Washington: We’ll Reach into Damascus Too to Strike Terrorists

On Nov. 3, Syrian foreign minister Walid Muallem first threatened the United States with “painful measures” unless Washington fully explained its Oct. 26 commando raid at the Sukkariya farm in northern Syria – and apologized. Since then, Syrian officialdom has held its collective tongue. Why?

DEBKA-Net-Weekly’s Washington and Beirut sources disclose that Damascus was given pause by a secret missive from the Bush administration to the Syrian government. It contained no explanation or apology, only three points for Bashar Assad‘s consideration:

1. The US incursion was prompted by a broken Syrian promise.

On Sept 27, Muallem promised US secretary of state Condoleezza Rice that the passage of terrorists from Syria to Iraq would be blocked henceforth. In fact, this had already happened, he assured her. Days later, US commanders in the border region reported to Baghdad and Washington that terrorist traffic had swelled rather than diminished.

2. Information reaching Washington, checked and rechecked, exposed the highest ranking levels of Syrian intelligence as working directly with the heads of the networks in their project to recruit, arm, train and send terrorists into Iraq. The Syrian known as Abu Ghadiyah, the prime mover, was therefore targeted and eliminated in the disputed US special operations strike.

(See DEBKA-Net-Weekly 370 of Oct, 31: Assad Plans to Rekindle Sunni Terror in Baghdad.)

3. The Washington note ended with a sharp warning: The US will not hesitate to reach into Damascus to hit terrorists on the strength of intelligence as good as the input which led the raiders to the high-value Abu Ghadiyah.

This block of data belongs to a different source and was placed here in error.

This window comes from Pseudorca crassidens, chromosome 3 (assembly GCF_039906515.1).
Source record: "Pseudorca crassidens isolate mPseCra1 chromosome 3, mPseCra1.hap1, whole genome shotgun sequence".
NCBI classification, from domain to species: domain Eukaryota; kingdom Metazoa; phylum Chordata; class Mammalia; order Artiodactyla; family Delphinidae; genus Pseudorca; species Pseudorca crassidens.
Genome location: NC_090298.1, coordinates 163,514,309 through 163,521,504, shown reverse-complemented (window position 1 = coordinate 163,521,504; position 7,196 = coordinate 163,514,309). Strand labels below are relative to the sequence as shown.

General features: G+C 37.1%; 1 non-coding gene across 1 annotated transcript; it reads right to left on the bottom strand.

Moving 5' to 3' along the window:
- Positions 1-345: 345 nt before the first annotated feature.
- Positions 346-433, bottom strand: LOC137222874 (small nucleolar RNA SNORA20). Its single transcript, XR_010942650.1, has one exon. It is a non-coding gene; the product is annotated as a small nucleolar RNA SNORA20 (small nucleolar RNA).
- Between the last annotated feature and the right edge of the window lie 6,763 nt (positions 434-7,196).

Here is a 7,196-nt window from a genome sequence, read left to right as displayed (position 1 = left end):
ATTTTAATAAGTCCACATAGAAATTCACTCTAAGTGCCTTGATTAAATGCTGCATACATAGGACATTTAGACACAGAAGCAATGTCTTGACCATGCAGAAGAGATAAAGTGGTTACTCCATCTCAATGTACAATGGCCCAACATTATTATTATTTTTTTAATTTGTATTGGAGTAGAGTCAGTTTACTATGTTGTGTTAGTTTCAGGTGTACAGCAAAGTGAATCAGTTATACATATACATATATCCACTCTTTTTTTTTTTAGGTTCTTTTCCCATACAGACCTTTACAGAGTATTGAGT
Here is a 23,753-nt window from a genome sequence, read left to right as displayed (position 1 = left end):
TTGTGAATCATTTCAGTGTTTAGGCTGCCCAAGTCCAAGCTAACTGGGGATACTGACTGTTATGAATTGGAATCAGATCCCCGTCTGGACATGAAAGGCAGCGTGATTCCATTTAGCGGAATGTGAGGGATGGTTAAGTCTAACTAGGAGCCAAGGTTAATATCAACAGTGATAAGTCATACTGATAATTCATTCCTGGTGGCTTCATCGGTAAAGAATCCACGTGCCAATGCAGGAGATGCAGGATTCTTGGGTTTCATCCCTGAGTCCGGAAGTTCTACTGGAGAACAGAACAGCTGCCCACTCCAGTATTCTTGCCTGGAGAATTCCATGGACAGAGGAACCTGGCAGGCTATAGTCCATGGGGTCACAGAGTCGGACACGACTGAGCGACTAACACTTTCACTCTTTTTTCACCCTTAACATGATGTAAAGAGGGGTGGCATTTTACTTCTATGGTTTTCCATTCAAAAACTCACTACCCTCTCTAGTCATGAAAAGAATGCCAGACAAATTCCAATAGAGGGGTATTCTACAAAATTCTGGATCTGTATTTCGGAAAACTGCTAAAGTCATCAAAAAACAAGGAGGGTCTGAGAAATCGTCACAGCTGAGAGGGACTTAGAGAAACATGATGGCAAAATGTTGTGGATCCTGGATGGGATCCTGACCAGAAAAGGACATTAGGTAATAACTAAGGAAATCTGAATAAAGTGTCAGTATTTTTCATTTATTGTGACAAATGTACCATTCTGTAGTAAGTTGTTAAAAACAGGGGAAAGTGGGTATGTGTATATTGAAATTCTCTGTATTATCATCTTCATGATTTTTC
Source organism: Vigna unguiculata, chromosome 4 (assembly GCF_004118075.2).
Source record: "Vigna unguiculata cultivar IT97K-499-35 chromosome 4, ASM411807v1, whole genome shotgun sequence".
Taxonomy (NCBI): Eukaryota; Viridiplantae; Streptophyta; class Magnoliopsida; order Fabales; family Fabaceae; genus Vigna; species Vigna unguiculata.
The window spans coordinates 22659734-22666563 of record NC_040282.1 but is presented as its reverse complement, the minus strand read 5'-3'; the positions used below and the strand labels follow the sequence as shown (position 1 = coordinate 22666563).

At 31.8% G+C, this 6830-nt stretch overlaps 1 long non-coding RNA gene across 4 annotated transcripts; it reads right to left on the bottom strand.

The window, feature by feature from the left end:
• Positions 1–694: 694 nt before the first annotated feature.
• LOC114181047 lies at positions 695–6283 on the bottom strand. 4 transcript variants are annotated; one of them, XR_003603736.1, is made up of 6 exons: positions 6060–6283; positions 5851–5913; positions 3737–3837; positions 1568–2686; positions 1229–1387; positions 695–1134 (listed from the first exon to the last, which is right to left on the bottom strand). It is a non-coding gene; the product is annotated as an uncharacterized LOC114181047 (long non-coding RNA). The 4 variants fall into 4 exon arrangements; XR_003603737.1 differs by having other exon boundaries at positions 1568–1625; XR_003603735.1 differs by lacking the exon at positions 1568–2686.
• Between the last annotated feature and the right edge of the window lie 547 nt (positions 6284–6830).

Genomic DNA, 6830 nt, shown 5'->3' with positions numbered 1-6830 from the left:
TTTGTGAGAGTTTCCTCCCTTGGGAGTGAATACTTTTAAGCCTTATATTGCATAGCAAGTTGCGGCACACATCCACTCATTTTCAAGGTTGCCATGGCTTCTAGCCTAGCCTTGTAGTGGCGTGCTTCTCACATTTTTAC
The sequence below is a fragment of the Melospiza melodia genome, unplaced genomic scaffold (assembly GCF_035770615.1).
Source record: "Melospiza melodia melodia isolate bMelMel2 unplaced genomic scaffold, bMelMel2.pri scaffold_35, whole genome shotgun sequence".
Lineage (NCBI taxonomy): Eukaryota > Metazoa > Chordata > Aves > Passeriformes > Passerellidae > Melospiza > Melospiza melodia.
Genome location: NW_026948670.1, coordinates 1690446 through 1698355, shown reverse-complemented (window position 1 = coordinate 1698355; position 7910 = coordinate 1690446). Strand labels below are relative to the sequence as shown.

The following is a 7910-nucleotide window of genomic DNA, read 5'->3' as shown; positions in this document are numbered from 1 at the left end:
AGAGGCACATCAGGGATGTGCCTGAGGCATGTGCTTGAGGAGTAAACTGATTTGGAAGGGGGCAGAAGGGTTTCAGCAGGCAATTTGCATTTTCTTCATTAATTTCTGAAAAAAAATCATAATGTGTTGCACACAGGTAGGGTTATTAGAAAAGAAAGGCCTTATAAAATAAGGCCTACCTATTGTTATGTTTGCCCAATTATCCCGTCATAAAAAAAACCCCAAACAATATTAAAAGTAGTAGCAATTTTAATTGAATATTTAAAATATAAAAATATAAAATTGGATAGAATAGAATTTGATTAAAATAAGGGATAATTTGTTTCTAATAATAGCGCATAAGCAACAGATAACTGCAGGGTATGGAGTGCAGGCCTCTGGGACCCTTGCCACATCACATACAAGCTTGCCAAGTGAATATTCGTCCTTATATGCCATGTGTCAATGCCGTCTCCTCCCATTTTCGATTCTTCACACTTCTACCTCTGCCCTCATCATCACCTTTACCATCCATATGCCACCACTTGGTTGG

The US warning also scared Iran


Assad was thus put on notice that his capital was not proof against American special operations attacks unless he drops his ties with terrorists. Our counter-terror sources disclose that Syrian intelligence officers and the terror network leaders are wont to hold their clandestine meetings at Syrian military installations in the capital. Those sites would therefore be at risk if the meetings continued.

According to our Iranian sources, Assad updated Tehran on the US Note, thereby providing the Islamic regime with more fodder for its apprehension that the Bush administration might use its last 70 days to strike Revolutionary Guards and al Qods bases inside Iran. After all, those bases meet the same US standard as the Al Sukkariya farm for terrorist facilities operating against Iraq.

The Iranian army and Revolutionary Guards therefore decided to refresh the war alert declared in September.

Tehran is in two minds about whether the US would be satisfied with clobbering the IRGC installations and withdrawing, or go on to bombard Iran’s nuclear installations.


Cross signals from Tehran


Cross-signals from Tehran betoken this dilemma: President Mahmoud Ahmadinejad congratulated incoming president Barack Obama on his election victory and said he hoped it would lead to dialogue while, at the same time, Iranian military chiefs blasted the airwaves with bellicose rhetoric.

On Nov. 9, Adm. Habibollah Sayyari, commander of the IRGC’s naval force said that hardware had been put in place to enable Iran to stand up to a war of attrition – meaning a series of American attacks. He revealed that the Revolutionary Guards were going ahead with a campaign to raise a 20-million strong army to support peak military preparedness.

DEBKA-Net-Weekly’s military experts calculate that mobilization on this scale would treble the number of uniformed combatants currently available to the central government in Tehran.

Brig. Gen. Massoud Jazayeri, a senior official at the headquarters of Iran’s armed forces, added: “We hope that neither the Strait of Hormuz in the Persian Gulf nor any other waterway would be blocked, but if the enemy attacks Iran and consequently it (a blockade) becomes necessary the Islamic Republic can easily close the Strait of Hormuz.”

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